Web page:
Brooklyn-based Cocoburg announced yesterday it has closed a private funding round of roughly $500,000 for its coconut jerky brand. The round was led by Noroc Naturals and follows two small seed rounds, one in 2016 and one in 2017.
The idea for the company, which sells different flavors of vegan coconut jerky, came to founder Seth Syberg around 2010, when he was making his own coconut jerky as an addition to his vegan diet. After recipe testing and bringing an initial product to market, the company launched a Kickstarter campaign in 2014 that got enough backing to exceed its $10,000 goal.
Coconut jerky is made by seasoning and then dehydrating the meat of young coconuts, resulting in a chewy snack that, for Cocoburg, comes in flavors like ginger teriyaki or chili lime. But coconuts aren’t cheap, and nor is running any kind of kitchen out of Brooklyn. “When I first started the business in 2014, I ran a small kitchen in Bushwick,” Syberg told me over the phone. “It became clear very quickly and there would be no way to make that financially feasible.”
His solution was to get on a plane and head to Southeast Asia, the main hub for coconut sourcing. After researching the market, Syberg decided to move production to that region. Now, Cocoburg uses the young meat from coconuts discarded by CPGs during the process of making coconut water, and has partnerships with a number of different parties in Thailand and the Philippines — its main sources for the coconuts.
Reasons for keeping production close to the source are both ethical and economical for Cocoburg. “[It] gives us the opportunity to spread the wealth,” Syberg explained. These are countries, he noted, where jobs are lacking and the economy is weaker than in, say, the U.S. “We really believe in the value-added parts of production in the countries of origin.”
And from a financial perspective, not shipping whole coconuts to the U.S. for production saves enormous amounts of money. Syberg didn’t name actual figures, but anyone who has bought a couple coconuts at the store and walked them home knows how quickly the weight adds up. Finished jerky, on the other hand, is a lot lighter and cheaper to ship. Syberg also mentioned the company cuts its carbon footprint by a quarter by moving the final product across the ocean, rather than the whole coconut.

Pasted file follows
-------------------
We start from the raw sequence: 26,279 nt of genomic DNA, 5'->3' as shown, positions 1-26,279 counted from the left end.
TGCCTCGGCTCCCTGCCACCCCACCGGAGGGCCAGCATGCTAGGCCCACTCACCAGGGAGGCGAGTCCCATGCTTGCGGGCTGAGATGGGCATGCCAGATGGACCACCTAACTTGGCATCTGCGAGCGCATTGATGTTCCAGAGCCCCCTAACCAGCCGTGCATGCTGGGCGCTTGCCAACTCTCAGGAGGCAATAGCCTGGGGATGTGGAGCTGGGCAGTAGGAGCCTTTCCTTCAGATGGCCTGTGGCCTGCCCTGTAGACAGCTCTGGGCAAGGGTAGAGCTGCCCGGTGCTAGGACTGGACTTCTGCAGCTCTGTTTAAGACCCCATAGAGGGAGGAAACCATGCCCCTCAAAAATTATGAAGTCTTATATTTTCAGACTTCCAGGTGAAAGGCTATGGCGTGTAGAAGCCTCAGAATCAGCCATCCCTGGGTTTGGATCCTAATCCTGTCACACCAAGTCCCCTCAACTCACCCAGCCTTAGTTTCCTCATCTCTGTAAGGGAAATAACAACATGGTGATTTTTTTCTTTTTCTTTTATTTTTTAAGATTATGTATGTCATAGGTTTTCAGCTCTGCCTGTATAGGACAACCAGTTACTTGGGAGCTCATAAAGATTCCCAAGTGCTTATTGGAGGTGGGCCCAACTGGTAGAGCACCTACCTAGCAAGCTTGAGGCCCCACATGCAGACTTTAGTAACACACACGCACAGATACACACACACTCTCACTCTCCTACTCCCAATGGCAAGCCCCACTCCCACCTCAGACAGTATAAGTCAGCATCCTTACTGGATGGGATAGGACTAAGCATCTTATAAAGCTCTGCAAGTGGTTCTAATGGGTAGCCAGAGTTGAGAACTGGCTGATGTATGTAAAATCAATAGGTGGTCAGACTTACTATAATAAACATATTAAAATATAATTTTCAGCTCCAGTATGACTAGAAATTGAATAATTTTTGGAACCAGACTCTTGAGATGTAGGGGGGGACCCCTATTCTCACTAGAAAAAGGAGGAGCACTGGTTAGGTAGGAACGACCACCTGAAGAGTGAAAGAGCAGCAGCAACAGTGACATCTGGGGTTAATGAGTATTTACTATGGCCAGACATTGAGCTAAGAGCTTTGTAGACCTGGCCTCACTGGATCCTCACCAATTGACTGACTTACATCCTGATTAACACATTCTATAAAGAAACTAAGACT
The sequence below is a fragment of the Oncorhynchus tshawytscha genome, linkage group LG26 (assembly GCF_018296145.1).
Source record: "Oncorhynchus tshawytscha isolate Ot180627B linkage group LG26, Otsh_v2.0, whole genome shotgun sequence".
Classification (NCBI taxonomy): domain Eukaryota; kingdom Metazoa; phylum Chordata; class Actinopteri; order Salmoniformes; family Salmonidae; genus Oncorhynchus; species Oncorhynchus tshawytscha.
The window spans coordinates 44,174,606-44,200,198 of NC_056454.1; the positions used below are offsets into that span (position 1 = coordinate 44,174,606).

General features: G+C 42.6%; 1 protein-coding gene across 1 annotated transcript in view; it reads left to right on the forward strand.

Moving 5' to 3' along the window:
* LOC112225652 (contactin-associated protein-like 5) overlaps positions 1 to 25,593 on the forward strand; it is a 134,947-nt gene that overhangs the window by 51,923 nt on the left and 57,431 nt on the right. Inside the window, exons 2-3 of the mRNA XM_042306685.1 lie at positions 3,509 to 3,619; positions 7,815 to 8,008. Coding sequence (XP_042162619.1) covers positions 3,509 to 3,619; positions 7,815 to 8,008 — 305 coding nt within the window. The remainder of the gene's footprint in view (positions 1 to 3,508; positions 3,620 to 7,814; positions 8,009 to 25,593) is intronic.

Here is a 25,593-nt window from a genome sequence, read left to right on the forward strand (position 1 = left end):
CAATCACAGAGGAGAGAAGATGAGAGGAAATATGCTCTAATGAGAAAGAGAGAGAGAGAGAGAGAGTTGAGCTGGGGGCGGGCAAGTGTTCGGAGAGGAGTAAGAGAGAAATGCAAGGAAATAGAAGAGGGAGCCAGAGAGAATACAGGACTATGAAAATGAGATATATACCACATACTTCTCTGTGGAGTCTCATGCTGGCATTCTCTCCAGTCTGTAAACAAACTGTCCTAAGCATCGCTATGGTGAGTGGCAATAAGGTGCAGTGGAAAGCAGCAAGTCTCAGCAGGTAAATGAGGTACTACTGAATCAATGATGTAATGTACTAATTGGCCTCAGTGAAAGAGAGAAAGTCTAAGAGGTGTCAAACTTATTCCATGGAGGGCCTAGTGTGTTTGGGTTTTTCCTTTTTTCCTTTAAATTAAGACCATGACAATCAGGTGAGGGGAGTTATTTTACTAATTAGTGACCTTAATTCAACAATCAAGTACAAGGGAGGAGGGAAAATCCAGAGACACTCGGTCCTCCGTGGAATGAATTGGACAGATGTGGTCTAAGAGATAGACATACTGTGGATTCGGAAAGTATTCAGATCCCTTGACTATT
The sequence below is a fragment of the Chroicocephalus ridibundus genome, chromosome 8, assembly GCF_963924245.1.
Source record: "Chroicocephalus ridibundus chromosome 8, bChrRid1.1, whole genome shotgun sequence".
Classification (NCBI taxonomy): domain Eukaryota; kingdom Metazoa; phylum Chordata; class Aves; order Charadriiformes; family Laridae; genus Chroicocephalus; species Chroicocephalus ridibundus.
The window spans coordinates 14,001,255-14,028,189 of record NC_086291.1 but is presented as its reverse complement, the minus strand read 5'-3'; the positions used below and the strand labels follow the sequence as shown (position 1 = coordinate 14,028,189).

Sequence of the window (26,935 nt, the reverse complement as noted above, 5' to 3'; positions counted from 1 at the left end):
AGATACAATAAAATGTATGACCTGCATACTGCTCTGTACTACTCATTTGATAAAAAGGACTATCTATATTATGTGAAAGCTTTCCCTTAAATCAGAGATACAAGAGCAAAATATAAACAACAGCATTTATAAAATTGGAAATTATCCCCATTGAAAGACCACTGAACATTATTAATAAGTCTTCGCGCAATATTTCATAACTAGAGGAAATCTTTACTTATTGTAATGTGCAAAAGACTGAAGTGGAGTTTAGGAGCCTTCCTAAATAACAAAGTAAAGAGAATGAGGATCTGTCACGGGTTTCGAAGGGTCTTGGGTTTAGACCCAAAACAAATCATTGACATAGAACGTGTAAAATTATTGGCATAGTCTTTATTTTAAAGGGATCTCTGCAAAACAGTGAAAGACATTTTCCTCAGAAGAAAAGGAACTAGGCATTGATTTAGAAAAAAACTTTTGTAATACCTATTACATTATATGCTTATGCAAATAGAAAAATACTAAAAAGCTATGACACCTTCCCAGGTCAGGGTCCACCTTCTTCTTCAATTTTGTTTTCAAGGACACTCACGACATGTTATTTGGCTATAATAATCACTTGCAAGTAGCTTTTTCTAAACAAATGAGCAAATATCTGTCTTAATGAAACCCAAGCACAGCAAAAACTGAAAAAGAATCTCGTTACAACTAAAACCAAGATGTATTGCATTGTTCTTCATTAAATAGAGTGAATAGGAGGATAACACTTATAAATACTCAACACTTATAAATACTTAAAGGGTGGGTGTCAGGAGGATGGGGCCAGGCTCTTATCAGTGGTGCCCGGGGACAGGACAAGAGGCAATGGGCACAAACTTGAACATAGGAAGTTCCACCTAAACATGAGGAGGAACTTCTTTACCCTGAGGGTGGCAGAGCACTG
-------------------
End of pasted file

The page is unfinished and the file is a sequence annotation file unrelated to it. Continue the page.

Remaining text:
Stateside, where it sells its products, Cocoburg’s goal is not necessarily to attract hardcore vegans. Instead, they market to consumers wanting to add plant-based, natural products to their diets to improve overall health. And there’s certainly a promising market for that demographic.
Cocoburg also joins a growing number of companies turning would-be food waste into edibles. As my colleague Catherine Lamb discovered recently at the Winter Fancy Food Show, plenty of companies are upcycling surplus food into new products: for example, Render combines leftover quinoa with nuts and seeds to make a crunchy snack, and San Diego-based startup Soulmuch combines leftover quinoa and rice with juice pulp to make cookies.
Cocoburg has had products on the market since 2014 and currently sells to about 200 Whole Foods stores across the country, an additional 200 to 250 independent stores, and many online markets. But the company has many more ingredients besides coconuts on its horizon, and they’ll be used to make products other than jerky. Matcha, tumeric, and mushrooms are all slated to become snacks in the next year. In fact, this expansion of products is part of a forthcoming rebrand Cocoburg will soon launch. While few details are yet public, Syberg told me the rebrand is slated for the second quarter of 2019. Cocoburg will also expand its current lineup of coconut jerky products to new markets over the next six months.